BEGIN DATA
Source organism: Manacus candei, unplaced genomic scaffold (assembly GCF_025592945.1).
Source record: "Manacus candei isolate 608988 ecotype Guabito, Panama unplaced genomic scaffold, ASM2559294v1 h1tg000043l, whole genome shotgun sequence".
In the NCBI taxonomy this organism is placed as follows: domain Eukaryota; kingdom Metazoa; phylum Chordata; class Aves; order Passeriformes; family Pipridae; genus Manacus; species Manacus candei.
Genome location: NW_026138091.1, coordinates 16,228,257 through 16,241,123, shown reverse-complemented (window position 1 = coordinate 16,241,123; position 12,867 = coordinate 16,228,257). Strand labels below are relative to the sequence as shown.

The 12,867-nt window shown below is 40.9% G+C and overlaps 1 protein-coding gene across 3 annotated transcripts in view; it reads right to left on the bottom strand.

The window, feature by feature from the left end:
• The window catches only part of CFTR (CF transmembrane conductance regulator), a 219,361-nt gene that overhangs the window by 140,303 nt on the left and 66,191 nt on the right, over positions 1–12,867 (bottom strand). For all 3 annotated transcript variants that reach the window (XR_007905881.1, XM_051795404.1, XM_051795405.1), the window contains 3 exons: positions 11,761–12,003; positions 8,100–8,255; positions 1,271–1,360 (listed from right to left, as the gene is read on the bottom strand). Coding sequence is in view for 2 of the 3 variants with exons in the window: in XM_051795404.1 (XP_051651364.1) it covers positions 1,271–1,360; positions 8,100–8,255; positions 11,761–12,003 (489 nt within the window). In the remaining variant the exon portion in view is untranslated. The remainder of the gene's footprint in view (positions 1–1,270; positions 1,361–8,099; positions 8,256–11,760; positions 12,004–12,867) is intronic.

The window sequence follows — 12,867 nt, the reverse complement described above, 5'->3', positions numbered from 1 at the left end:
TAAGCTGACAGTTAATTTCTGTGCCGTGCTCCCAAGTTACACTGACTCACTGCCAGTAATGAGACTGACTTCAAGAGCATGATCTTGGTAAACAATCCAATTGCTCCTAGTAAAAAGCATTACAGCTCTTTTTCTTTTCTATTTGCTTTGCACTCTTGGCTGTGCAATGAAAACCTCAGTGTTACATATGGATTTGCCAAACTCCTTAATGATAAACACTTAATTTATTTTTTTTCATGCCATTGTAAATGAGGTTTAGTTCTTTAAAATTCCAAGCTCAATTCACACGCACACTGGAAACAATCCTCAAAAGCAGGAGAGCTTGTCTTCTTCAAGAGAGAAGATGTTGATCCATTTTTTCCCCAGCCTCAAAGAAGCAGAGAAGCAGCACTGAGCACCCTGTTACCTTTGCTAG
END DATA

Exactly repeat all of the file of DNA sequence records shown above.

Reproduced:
Source organism: Manacus candei, unplaced genomic scaffold (assembly GCF_025592945.1).
Source record: "Manacus candei isolate 608988 ecotype Guabito, Panama unplaced genomic scaffold, ASM2559294v1 h1tg000043l, whole genome shotgun sequence".
In the NCBI taxonomy this organism is placed as follows: domain Eukaryota; kingdom Metazoa; phylum Chordata; class Aves; order Passeriformes; family Pipridae; genus Manacus; species Manacus candei.
Genome location: NW_026138091.1, coordinates 16,228,257 through 16,241,123, shown reverse-complemented (window position 1 = coordinate 16,241,123; position 12,867 = coordinate 16,228,257). Strand labels below are relative to the sequence as shown.

The 12,867-nt window shown below is 40.9% G+C and overlaps 1 protein-coding gene across 3 annotated transcripts in view; it reads right to left on the bottom strand.

The window, feature by feature from the left end:
• The window catches only part of CFTR (CF transmembrane conductance regulator), a 219,361-nt gene that overhangs the window by 140,303 nt on the left and 66,191 nt on the right, over positions 1–12,867 (bottom strand). For all 3 annotated transcript variants that reach the window (XR_007905881.1, XM_051795404.1, XM_051795405.1), the window contains 3 exons: positions 11,761–12,003; positions 8,100–8,255; positions 1,271–1,360 (listed from right to left, as the gene is read on the bottom strand). Coding sequence is in view for 2 of the 3 variants with exons in the window: in XM_051795404.1 (XP_051651364.1) it covers positions 1,271–1,360; positions 8,100–8,255; positions 11,761–12,003 (489 nt within the window). In the remaining variant the exon portion in view is untranslated. The remainder of the gene's footprint in view (positions 1–1,270; positions 1,361–8,099; positions 8,256–11,760; positions 12,004–12,867) is intronic.

The window sequence follows — 12,867 nt, the reverse complement described above, 5'->3', positions numbered from 1 at the left end:
TAAGCTGACAGTTAATTTCTGTGCCGTGCTCCCAAGTTACACTGACTCACTGCCAGTAATGAGACTGACTTCAAGAGCATGATCTTGGTAAACAATCCAATTGCTCCTAGTAAAAAGCATTACAGCTCTTTTTCTTTTCTATTTGCTTTGCACTCTTGGCTGTGCAATGAAAACCTCAGTGTTACATATGGATTTGCCAAACTCCTTAATGATAAACACTTAATTTATTTTTTTTCATGCCATTGTAAATGAGGTTTAGTTCTTTAAAATTCCAAGCTCAATTCACACGCACACTGGAAACAATCCTCAAAAGCAGGAGAGCTTGTCTTCTTCAAGAGAGAAGATGTTGATCCATTTTTTCCCCAGCCTCAAAGAAGCAGAGAAGCAGCACTGAGCACCCTGTTACCTTTGCTAG